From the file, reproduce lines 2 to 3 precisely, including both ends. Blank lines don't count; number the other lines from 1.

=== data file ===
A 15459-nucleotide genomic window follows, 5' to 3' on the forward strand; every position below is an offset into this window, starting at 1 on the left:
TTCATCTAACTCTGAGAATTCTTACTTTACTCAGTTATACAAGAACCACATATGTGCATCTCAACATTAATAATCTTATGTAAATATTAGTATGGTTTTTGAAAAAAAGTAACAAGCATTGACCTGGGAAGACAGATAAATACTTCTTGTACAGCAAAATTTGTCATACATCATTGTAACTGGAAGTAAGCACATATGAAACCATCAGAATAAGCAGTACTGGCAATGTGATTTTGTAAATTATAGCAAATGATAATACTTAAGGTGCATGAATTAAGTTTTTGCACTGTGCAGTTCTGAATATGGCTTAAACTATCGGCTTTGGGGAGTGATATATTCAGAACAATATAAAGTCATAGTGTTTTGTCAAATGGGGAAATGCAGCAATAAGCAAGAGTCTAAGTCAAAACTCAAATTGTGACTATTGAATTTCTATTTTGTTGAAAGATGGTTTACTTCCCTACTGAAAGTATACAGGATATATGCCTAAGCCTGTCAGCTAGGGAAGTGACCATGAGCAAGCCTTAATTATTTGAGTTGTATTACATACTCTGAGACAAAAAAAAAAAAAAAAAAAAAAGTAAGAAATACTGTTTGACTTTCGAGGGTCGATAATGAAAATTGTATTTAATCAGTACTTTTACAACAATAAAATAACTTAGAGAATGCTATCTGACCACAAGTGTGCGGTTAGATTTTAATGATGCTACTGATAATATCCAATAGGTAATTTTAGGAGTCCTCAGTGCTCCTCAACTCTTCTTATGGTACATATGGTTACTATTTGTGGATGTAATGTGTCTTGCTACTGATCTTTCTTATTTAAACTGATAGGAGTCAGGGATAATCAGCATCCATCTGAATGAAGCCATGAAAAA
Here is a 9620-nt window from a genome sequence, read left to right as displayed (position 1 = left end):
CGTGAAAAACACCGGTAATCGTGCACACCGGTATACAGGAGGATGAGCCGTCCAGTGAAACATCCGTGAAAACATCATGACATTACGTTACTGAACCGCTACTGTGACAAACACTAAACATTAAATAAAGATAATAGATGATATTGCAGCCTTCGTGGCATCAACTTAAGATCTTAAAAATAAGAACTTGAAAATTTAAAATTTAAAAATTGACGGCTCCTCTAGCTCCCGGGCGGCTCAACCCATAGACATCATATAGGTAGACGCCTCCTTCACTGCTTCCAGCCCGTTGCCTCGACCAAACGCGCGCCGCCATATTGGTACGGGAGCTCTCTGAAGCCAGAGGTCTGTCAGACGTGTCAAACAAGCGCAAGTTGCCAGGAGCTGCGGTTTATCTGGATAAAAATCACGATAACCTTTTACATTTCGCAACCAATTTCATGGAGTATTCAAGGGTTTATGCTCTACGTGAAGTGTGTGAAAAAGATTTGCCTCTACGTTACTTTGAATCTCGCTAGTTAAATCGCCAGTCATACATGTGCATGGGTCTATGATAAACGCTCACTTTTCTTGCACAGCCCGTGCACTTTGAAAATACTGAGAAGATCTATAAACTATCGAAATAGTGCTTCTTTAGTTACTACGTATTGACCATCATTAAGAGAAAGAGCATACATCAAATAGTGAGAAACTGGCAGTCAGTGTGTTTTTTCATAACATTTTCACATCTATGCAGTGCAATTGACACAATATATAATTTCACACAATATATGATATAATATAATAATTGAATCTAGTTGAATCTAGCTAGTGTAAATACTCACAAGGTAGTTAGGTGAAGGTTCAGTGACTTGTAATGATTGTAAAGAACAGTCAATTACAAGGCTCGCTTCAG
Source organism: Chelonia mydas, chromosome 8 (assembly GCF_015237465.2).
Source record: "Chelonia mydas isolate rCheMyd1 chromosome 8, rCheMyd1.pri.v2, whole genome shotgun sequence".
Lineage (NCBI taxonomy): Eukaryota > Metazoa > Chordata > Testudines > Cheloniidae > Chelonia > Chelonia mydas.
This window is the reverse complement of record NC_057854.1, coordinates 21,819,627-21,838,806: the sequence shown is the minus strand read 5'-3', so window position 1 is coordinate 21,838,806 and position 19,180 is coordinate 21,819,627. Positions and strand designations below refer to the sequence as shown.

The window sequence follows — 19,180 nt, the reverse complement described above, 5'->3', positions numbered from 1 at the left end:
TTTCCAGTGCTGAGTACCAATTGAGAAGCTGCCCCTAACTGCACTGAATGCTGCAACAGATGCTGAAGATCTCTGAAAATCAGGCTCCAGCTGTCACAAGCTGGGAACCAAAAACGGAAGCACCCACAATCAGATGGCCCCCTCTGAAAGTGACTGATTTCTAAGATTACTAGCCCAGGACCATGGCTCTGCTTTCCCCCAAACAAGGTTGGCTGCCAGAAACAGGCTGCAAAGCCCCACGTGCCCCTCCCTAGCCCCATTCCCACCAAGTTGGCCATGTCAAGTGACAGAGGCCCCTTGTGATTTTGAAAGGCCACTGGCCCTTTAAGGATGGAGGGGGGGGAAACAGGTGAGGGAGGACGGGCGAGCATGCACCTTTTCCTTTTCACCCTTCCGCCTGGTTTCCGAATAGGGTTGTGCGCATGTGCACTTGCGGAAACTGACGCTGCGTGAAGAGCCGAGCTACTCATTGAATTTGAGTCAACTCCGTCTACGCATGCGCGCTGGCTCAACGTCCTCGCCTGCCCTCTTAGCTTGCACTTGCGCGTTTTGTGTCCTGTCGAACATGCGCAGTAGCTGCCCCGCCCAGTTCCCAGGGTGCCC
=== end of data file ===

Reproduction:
TTCATCTAACTCTGAGAATTCTTACTTTACTCAGTTATACAAGAACCACATATGTGCATCTCAACATTAATAATCTTATGTAAATATTAGTATGGTTTTTGAAAAAAAGTAACAAGCATTGACCTGGGAAGACAGATAAATACTTCTTGTACAGCAAAATTTGTCATACATCATTGTAACTGGAAGTAAGCACATATGAAACCATCAGAATAAGCAGTACTGGCAATGTGATTTTGTAAATTATAGCAAATGATAATACTTAAGGTGCATGAATTAAGTTTTTGCACTGTGCAGTTCTGAATATGGCTTAAACTATCGGCTTTGGGGAGTGATATATTCAGAACAATATAAAGTCATAGTGTTTTGTCAAATGGGGAAATGCAGCAATAAGCAAGAGTCTAAGTCAAAACTCAAATTGTGACTATTGAATTTCTATTTTGTTGAAAGATGGTTTACTTCCCTACTGAAAGTATACAGGATATATGCCTAAGCCTGTCAGCTAGGGAAGTGACCATGAGCAAGCCTTAATTATTTGAGTTGTATTACATACTCTGAGACAAAAAAAAAAAAAAAAAAAAAAGTAAGAAATACTGTTTGACTTTCGAGGGTCGATAATGAAAATTGTATTTAATCAGTACTTTTACAACAATAAAATAACTTAGAGAATGCTATCTGACCACAAGTGTGCGGTTAGATTTTAATGATGCTACTGATAATATCCAATAGGTAATTTTAGGAGTCCTCAGTGCTCCTCAACTCTTCTTATGGTACATATGGTTACTATTTGTGGATGTAATGTGTCTTGCTACTGATCTTTCTTATTTAAACTGATAGGAGTCAGGGATAATCAGCATCCATCTGAATGAAGCCATGAAAAA
Here is a 9620-nt window from a genome sequence, read left to right as displayed (position 1 = left end):